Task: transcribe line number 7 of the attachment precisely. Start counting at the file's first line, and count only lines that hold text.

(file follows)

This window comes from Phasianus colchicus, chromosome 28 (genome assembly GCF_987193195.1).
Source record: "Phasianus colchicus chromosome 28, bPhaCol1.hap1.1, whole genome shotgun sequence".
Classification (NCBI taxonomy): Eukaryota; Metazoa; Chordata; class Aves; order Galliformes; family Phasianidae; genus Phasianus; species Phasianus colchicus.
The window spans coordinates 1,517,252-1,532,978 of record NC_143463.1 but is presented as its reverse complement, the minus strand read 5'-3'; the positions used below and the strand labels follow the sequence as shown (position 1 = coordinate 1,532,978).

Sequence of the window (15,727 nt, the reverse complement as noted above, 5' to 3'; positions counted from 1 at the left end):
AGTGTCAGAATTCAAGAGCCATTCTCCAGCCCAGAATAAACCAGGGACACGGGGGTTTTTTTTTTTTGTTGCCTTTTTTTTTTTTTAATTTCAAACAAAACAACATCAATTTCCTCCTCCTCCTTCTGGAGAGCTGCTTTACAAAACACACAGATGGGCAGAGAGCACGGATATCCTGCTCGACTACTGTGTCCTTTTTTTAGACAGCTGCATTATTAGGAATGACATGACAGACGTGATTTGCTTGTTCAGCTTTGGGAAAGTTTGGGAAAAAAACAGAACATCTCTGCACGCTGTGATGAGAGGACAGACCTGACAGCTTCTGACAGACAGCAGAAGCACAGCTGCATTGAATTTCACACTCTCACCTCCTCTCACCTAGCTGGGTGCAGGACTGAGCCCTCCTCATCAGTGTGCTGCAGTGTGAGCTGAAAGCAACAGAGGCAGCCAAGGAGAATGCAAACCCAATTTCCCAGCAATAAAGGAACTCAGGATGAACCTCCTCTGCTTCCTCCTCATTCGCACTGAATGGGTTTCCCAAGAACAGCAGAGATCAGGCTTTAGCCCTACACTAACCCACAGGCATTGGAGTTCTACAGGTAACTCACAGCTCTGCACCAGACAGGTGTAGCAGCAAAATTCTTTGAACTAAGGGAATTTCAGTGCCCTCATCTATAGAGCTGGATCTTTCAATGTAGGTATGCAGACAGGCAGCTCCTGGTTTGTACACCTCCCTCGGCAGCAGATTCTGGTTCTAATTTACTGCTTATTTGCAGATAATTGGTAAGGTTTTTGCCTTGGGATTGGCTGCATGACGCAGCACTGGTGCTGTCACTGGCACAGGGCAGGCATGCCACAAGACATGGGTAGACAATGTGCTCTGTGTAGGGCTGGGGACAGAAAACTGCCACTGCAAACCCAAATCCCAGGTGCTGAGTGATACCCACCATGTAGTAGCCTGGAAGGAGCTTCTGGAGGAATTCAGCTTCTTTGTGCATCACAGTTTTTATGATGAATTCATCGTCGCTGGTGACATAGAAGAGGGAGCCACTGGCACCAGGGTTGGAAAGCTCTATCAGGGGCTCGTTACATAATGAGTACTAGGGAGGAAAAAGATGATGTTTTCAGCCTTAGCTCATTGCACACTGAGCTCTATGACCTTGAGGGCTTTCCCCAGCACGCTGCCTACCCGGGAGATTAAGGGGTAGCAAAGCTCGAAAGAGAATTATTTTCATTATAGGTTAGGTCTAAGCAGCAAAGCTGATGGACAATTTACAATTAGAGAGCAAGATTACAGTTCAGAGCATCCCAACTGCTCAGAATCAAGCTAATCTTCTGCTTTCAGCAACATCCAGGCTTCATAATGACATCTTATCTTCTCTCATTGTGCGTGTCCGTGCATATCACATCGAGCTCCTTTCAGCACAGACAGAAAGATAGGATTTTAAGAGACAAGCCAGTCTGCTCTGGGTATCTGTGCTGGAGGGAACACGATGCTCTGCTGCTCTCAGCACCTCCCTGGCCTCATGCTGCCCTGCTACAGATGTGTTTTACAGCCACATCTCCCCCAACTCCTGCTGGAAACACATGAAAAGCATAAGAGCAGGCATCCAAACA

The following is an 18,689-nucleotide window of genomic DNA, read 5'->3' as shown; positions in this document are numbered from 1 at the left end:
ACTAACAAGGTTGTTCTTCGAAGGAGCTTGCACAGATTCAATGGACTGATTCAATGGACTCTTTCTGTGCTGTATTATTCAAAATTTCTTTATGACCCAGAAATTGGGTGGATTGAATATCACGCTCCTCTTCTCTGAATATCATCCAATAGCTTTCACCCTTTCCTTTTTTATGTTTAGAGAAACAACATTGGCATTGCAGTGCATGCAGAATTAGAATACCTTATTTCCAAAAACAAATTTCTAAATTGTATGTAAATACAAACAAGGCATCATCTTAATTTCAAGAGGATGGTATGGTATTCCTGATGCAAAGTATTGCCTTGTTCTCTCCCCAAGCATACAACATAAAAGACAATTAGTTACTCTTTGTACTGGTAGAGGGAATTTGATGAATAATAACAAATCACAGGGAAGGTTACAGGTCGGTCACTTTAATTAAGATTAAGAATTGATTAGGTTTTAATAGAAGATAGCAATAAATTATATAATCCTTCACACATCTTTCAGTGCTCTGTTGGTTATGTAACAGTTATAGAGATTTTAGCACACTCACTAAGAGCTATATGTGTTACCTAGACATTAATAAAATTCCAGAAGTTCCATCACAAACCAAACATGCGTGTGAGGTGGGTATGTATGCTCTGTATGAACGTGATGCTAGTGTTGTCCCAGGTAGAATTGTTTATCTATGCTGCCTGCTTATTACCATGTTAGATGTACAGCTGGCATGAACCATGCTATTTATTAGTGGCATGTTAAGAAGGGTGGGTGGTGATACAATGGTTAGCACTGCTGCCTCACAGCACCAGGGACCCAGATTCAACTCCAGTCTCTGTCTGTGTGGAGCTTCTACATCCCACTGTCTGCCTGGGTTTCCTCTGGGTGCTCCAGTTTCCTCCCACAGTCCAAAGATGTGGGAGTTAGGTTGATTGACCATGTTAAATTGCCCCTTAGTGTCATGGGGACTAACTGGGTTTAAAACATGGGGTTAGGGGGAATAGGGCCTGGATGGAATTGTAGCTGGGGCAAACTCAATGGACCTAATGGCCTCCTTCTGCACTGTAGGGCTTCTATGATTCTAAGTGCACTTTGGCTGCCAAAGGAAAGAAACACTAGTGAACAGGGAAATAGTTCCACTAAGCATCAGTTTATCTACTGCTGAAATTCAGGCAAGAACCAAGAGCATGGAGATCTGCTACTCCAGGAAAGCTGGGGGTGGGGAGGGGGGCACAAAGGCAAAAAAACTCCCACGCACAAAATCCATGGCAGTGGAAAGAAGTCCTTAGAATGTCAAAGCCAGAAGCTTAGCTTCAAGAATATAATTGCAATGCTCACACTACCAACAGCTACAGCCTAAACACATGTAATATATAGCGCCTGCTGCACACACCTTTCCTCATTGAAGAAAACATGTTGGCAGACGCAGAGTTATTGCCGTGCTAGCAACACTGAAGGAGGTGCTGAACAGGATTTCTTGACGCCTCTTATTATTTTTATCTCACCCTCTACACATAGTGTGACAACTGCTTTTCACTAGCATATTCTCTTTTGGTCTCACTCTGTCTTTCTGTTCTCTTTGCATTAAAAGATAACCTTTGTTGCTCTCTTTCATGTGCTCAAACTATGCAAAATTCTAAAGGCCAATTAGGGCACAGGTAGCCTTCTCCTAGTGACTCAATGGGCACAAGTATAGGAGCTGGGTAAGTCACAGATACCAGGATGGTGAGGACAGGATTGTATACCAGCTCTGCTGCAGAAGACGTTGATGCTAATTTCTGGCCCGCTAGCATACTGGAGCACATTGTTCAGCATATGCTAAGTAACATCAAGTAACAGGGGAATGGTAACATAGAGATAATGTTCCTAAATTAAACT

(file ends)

The following is an 18,689-nucleotide window of genomic DNA, read 5'->3' as shown; positions in this document are numbered from 1 at the left end: